[TUHS] Origins of the frame buffer device

Rob Pike robpike at gmail.com
Mon Mar 6 18:57:35 AEST 2023

I would think you have read Sutherland's "wheel of reincarnation" paper,
but if you haven't, please do. What fascinates me today is that it seems
for about a decade now the bearings on that wheel have rusted solid, and no
one seems interested in lubricating them to get it going again.


On Mon, Mar 6, 2023 at 7:52 PM Paul Ruizendaal via TUHS <tuhs at tuhs.org>

> Thanks for this.
> My question was unclear: I wasn't thinking of the hardware, but of the
> software abstraction, i.e. the device files living in /dev
> I’ve now read through SunOS man pages and it would seem that the /dev/fb
> file was indeed similar to /dev/fbdev on Linux 15 years later. Not quite
> the same though, as initially it seems to have been tied to the kernel part
> of the SunWindows software. My understanding of the latter is still limited
> though. The later Linux usage is designed around mmap() and I am not sure
> when that arrived in SunOS (the mmap call exists in the manpages of 4.2BSD,
> but was not implemented at that time). Maybe at the time of the Sun-1 and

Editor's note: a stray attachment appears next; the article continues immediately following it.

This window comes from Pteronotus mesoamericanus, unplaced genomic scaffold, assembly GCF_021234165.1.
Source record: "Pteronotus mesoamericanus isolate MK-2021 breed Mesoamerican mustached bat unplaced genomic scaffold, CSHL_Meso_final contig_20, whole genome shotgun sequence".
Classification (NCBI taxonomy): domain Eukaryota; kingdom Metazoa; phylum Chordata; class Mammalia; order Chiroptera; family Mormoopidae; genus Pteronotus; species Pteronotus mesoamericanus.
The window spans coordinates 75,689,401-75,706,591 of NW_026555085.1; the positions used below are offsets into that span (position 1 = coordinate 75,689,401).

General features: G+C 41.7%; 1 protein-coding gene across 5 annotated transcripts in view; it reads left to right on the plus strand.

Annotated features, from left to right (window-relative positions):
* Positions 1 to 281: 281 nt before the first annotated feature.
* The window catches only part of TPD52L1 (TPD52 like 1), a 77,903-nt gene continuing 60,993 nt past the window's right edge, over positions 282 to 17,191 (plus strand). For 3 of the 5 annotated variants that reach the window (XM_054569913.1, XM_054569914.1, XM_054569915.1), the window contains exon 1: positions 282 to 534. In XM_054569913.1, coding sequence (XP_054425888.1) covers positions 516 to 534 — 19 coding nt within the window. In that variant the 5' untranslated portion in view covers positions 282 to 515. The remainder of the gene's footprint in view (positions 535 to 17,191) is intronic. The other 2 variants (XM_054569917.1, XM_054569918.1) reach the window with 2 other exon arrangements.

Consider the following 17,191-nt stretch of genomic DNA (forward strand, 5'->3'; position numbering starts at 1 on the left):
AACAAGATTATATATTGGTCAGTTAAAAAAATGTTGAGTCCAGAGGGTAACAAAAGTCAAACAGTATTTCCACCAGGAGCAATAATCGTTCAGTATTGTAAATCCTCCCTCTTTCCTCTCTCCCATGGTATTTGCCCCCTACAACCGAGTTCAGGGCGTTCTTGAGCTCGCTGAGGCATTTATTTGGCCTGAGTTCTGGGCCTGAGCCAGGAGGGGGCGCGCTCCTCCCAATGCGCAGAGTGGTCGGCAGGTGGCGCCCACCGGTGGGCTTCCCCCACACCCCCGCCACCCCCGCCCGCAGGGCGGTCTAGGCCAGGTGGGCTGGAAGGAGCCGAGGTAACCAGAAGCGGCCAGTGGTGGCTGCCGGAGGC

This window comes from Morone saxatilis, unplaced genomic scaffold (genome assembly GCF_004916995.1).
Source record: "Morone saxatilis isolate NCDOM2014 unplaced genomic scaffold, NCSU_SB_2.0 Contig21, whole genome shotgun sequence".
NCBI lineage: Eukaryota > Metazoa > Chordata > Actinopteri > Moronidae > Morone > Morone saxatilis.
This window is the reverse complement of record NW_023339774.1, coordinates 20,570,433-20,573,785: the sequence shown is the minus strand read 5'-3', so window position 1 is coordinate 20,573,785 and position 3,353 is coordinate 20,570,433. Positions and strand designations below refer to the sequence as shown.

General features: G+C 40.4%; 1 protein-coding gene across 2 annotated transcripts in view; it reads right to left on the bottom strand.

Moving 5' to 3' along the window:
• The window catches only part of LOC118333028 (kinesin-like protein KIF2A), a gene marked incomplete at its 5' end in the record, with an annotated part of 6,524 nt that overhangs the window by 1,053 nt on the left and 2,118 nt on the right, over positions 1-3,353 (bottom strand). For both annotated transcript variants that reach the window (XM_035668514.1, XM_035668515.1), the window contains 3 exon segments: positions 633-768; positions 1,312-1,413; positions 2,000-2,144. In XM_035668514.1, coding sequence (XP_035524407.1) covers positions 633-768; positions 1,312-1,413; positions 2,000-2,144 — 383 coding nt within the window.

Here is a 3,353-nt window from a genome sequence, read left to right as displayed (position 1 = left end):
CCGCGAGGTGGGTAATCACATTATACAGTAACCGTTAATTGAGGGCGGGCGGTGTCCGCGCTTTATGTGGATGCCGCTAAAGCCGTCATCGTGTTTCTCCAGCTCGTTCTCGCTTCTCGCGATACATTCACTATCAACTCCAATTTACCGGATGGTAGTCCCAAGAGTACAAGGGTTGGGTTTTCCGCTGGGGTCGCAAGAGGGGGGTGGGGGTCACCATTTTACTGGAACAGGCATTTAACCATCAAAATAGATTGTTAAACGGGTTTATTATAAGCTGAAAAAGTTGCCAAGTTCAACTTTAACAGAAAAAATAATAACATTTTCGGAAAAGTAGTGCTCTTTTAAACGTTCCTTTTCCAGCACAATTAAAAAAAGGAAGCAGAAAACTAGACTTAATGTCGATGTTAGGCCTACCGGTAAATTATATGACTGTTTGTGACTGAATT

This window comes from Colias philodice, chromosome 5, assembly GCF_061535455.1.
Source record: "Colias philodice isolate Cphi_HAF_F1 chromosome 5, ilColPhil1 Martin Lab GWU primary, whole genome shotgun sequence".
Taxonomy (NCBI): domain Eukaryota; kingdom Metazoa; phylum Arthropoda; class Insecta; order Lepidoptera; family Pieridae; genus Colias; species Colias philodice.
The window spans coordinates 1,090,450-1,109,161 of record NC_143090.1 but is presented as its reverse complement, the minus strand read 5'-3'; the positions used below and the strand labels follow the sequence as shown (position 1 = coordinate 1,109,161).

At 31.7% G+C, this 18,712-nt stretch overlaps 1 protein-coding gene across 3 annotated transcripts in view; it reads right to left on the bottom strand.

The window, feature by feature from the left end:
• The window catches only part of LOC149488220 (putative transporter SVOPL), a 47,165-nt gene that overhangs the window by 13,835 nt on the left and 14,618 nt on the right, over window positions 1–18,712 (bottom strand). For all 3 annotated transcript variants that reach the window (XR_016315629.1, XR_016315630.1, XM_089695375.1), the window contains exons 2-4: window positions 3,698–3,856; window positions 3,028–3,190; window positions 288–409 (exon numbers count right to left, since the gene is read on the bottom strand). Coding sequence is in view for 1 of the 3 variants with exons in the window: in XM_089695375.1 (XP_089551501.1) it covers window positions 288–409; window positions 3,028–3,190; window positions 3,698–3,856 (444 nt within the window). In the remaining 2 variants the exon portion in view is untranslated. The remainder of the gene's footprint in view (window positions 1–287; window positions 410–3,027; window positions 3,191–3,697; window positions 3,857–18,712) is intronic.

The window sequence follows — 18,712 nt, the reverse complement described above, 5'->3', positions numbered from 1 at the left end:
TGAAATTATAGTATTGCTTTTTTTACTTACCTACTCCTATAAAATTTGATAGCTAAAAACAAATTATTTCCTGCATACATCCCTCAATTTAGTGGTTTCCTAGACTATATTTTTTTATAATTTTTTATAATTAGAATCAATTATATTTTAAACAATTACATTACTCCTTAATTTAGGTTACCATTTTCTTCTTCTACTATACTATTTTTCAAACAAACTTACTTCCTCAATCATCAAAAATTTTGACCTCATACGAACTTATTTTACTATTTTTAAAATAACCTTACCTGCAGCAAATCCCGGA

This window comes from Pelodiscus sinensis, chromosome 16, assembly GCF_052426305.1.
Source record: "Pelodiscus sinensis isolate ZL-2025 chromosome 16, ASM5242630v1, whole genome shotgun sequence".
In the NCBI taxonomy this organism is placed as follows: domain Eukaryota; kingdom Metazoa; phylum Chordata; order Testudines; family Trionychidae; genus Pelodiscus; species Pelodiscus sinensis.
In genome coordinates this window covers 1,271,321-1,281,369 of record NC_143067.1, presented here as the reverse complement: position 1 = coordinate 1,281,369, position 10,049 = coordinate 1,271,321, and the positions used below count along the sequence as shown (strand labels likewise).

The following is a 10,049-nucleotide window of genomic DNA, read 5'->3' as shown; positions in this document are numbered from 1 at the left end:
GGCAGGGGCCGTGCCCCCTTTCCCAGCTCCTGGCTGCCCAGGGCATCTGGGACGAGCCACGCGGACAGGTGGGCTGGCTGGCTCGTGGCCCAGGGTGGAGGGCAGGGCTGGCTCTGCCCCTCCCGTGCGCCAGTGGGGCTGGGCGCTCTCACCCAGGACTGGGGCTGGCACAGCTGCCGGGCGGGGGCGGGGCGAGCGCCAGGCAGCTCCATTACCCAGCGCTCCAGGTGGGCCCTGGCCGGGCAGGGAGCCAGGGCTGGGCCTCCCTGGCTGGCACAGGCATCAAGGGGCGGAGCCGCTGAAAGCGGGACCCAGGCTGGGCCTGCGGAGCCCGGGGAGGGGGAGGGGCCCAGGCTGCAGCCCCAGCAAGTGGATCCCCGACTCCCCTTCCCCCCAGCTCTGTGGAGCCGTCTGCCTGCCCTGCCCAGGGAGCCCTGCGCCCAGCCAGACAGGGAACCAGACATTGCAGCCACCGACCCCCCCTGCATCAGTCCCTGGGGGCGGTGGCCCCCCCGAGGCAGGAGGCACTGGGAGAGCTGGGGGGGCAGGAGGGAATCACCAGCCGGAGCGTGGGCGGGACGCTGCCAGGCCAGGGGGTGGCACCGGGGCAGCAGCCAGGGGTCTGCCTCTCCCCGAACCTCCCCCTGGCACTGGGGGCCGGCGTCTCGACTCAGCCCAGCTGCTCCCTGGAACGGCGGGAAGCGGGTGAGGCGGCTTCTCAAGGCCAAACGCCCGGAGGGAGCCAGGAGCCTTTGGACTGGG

> Sun-2 it worked differently.
> The frame buffer hardware is exposed differently in Plan9. Here there are
> device files (initially /dev/bit/screen and /dev/bit/bitblt) but these are
> not designed around mmap(), which does not exist on Plan9 by design. It
> later develops into the /dev/draw/... files. However, my understanding of
> graphics in Plan9 is also still limited.
> All in all, finding a conceptually clean but still performant way to
> expose the frame buffer (and acceleration) hardware seems to have been a
> hard problem. Arguably it still is.
> > On 5 Mar 2023, at 19:25, Kenneth Goodwin <kennethgoodwin56 at gmail.com>
> wrote:
> >
> > The first frame buffers from Evans and Sutherland were at University of
> Utah, DOD SITES and NYIT CGL as I recall.
> >
> > Circa 1974 to 1978.
> >
> > They were 19 inch RETMA racks.
> > Took three to get decent RGB.
> >
> > 8 bits per pixel per FB.
> >
> > On Sun, Mar 5, 2023, 10:02 AM Paul Ruizendaal via TUHS <tuhs at tuhs.org>
> wrote:
> > I am confused on the history of the frame buffer device.
> >
> > On Linux, it seems that /dev/fbdev originated in 1999 from work done by
> Martin Schaller and  Geert Uytterhoeven (and some input from Fabrice
> Bellard?).
> >
> > However, it would seem at first glance that early SunOS also had a frame
> buffer device (/dev/cgoneX. /dev/bwoneX, etc.) which was similar in nature
> (a character device that could be mmap’ed to give access to the hardware
> frame buffer, and ioctl’s to probe and configure the hardware). Is that
> correct, or were these entirely different in nature?
> >
> > Paul
> >
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